Rural America

Monday, Sep 9, 2019, 1:20 pm

Guess Which Candidates Support the Farmers Bill of Rights?

By Jim Goodman and Anthony Pahnke

Email this article to a friend

President Franklin D Roosevelt shakes hands with a farmer en route to Warm Springs, Georgia in 1932.   (Photographer unknown, Wikimedia Commons)

In his 1944 State of the Union Address, President Franklin Delano Roosevelt noted that while the Constitution guaranteed a set of political rights, they were in some respects inadequate. To ensure equality, Roosevelt proposed an Economic Bill of Rights that would guarantee full employment with adequate income; freedom from unfair competition; adequate housing, health care, and education; Social Security; and fair incomes for farmers.

Many items from the Economic Bill of Rights have emerged in the 2020 presidential campaigns, such as the call for free post-secondary education, affordable housing, anti-trust enforcement, Medicare for all, and a living wage. Yet, only Sens. Elizabeth Warren (D-Mass.) and Bernie Sanders (I-Vt.) have expressed their support for rural people by endorsing a “Farmers Bill of Rights."

Basically, the Farmers Bill of Rights aims to break the stranglehold of the big agri-corporations, stop the wave of farm consolidation and re-empower the small, family farmers who actually work the land.

Besides a fair income, the Farmers Bill of Rights seeks to guarantee farmers fair and open markets that are not dominated by a handful of corporations. It promotes access to local supply stores, mechanics, and processing facilities. The proposal intends to assure the provision of credit to women, beginning, immigrant and minority farmers, while pushing for reasonable environmental standards for all rural people. Moreover, the proposition includes the right to transparent and accurate enforcement of production practices, including organic and country of origin labeling, as well as the right to repair our own equipment rather than being forced to pay corporations that feel they still “own” the rights to what we purchase.

Why do we need a Farmers Bill of Rights now? Rural people are entitled to the right to live in healthy, vigorous communities that have quality schools, medical care, and opportunities for all. And farmers and consumers used to enjoy legal protections. The Packers and Stockyards Act of 1921, which became part of the Grain Inspection, Packers and Stockyards Administration (GIPSA) in 1994, was previously known as the Farmers and Ranchers Bill of Rights. Protection from the predatory practices of the highly consolidated meat packing industry was sorely needed back in 1921 as it is today.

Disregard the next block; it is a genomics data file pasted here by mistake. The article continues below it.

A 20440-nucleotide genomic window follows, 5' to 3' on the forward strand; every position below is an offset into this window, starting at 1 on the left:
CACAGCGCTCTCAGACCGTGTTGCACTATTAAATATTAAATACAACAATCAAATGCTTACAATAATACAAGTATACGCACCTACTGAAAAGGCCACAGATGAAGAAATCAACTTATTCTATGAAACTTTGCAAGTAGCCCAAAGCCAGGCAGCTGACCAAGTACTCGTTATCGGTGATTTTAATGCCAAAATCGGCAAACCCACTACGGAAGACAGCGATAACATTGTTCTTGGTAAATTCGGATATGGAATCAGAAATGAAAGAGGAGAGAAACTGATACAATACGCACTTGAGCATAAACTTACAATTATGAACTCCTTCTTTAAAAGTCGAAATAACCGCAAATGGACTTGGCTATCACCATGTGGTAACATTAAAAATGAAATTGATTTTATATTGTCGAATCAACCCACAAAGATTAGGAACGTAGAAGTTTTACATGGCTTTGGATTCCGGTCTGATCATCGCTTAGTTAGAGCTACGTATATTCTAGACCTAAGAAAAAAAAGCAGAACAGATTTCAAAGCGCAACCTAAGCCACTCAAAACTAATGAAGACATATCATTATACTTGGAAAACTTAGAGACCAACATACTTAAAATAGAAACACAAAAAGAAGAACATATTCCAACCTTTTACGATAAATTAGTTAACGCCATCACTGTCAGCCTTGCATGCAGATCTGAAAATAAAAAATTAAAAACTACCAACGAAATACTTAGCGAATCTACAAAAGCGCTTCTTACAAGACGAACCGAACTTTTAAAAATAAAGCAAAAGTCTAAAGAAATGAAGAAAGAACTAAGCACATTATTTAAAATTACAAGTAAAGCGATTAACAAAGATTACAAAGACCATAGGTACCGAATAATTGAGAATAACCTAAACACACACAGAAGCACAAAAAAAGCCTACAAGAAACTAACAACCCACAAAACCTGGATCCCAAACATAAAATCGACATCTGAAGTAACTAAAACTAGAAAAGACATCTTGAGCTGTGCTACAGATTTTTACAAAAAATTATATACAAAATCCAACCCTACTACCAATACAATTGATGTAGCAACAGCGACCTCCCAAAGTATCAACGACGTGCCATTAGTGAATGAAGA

Yet, in 2017, the Trump administration decided not to finalize the Farmer Fair Practice Rules within GIPSA. The rules clarify what counts as fair trade practices, which helps farmers and ranchers understand their rights in the marketplace and impedes corporate overreach. To make matters worse, GIPSA was then absorbed within the Agricultural Marketing Service, whose mission is more oriented to protecting the interests of corporate agribusiness than those of family farmers.

While corporate agribusiness continues to consolidate, with little more than a wink and a nod from government regulators, farmers must take the price offered in the marketplace. Now, unlike 1921, the marketplace is a global one that pits farmers against farmers worldwide. Buyers pay as little as possible, driving down the prices that farmers receive. According to the National Farmers Union (NFU), farmers earn less than $.15 of every food dollar. As incomes have slumped over the last few years, input costs have increased for feed, seed, fertilizer, fuel and machinery. This consolidation squeezes farmers and consumers alike because even in supermarkets with seemingly thousands of brands on the shelf the reality is most are owned by a handful of corporations. In short, marketing choice for farmers and shopping choice for consumers have become little more than illusion. And Trump’s tariffs on imports from our trading partners and their retaliatory tariffs on our agricultural exports have caused even more pain in rural America.

So, in addition to all the parts of Roosevelt's Economic Bill of Rights that are currently receiving attention, those of us in farm country are in desperate need for a Farmers Bill of Rights.

Kudos to Sens. Warren and Sanders for endorsing the Farmers Bill of Rights. To the other candidates: When will you get on board and come up with some serious farm policy discussion, some real solutions to the ongoing devastation of rural America?



In These Times has been selected to participate in NewsMatch—the largest grassroots fundraising campaign for nonprofit news organizations.

For a limited time, when you make a tax-deductible donation to support our reporting, it will be matched dollar-for-dollar by the NewsMatch fund, doubling your impact.

Jim Goodman is an organic dairy farmer from Wonewoc, Wisconsin and Anthony Pahnke is the Vice President of the Family Farm Defenders and Assistant Professor of International Relations at San Francisco State University. Jim can be reached at r.j.goodman@mwt.net and Anthony at anthonypahnke@sfsu.edu

More by Jim Goodman and Anthony Pahnke

View Comments